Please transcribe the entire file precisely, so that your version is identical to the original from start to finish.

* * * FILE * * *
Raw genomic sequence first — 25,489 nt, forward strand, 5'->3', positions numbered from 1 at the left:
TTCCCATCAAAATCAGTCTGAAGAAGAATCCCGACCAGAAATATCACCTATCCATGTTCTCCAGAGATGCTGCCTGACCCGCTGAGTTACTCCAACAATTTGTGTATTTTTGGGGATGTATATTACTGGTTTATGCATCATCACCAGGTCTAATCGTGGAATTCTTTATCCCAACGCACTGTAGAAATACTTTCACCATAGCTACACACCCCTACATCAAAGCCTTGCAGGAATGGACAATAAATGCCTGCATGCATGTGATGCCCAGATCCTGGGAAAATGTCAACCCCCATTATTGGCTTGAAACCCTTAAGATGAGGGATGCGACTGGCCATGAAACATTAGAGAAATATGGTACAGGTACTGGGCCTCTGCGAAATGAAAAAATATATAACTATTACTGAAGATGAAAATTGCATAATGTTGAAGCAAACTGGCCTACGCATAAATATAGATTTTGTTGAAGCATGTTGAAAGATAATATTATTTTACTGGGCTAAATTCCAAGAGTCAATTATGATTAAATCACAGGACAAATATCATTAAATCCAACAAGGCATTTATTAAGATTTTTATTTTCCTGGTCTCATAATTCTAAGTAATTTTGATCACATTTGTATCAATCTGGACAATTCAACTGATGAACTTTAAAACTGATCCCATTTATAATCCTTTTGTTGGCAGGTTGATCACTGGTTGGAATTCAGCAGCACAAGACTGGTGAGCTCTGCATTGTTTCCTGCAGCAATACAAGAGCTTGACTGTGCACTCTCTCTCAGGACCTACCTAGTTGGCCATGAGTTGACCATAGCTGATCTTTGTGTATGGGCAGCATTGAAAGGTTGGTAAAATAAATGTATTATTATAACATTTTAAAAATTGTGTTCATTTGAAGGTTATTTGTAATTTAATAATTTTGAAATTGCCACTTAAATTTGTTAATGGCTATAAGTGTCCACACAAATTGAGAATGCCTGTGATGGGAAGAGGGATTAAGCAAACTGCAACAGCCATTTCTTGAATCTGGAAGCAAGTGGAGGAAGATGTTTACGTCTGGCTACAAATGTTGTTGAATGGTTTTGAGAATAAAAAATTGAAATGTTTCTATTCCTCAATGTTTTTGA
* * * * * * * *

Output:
Raw genomic sequence first — 25,489 nt, forward strand, 5'->3', positions numbered from 1 at the left:
TTCCCATCAAAATCAGTCTGAAGAAGAATCCCGACCAGAAATATCACCTATCCATGTTCTCCAGAGATGCTGCCTGACCCGCTGAGTTACTCCAACAATTTGTGTATTTTTGGGGATGTATATTACTGGTTTATGCATCATCACCAGGTCTAATCGTGGAATTCTTTATCCCAACGCACTGTAGAAATACTTTCACCATAGCTACACACCCCTACATCAAAGCCTTGCAGGAATGGACAATAAATGCCTGCATGCATGTGATGCCCAGATCCTGGGAAAATGTCAACCCCCATTATTGGCTTGAAACCCTTAAGATGAGGGATGCGACTGGCCATGAAACATTAGAGAAATATGGTACAGGTACTGGGCCTCTGCGAAATGAAAAAATATATAACTATTACTGAAGATGAAAATTGCATAATGTTGAAGCAAACTGGCCTACGCATAAATATAGATTTTGTTGAAGCATGTTGAAAGATAATATTATTTTACTGGGCTAAATTCCAAGAGTCAATTATGATTAAATCACAGGACAAATATCATTAAATCCAACAAGGCATTTATTAAGATTTTTATTTTCCTGGTCTCATAATTCTAAGTAATTTTGATCACATTTGTATCAATCTGGACAATTCAACTGATGAACTTTAAAACTGATCCCATTTATAATCCTTTTGTTGGCAGGTTGATCACTGGTTGGAATTCAGCAGCACAAGACTGGTGAGCTCTGCATTGTTTCCTGCAGCAATACAAGAGCTTGACTGTGCACTCTCTCTCAGGACCTACCTAGTTGGCCATGAGTTGACCATAGCTGATCTTTGTGTATGGGCAGCATTGAAAGGTTGGTAAAATAAATGTATTATTATAACATTTTAAAAATTGTGTTCATTTGAAGGTTATTTGTAATTTAATAATTTTGAAATTGCCACTTAAATTTGTTAATGGCTATAAGTGTCCACACAAATTGAGAATGCCTGTGATGGGAAGAGGGATTAAGCAAACTGCAACAGCCATTTCTTGAATCTGGAAGCAAGTGGAGGAAGATGTTTACGTCTGGCTACAAATGTTGTTGAATGGTTTTGAGAATAAAAAATTGAAATGTTTCTATTCCTCAATGTTTTTGA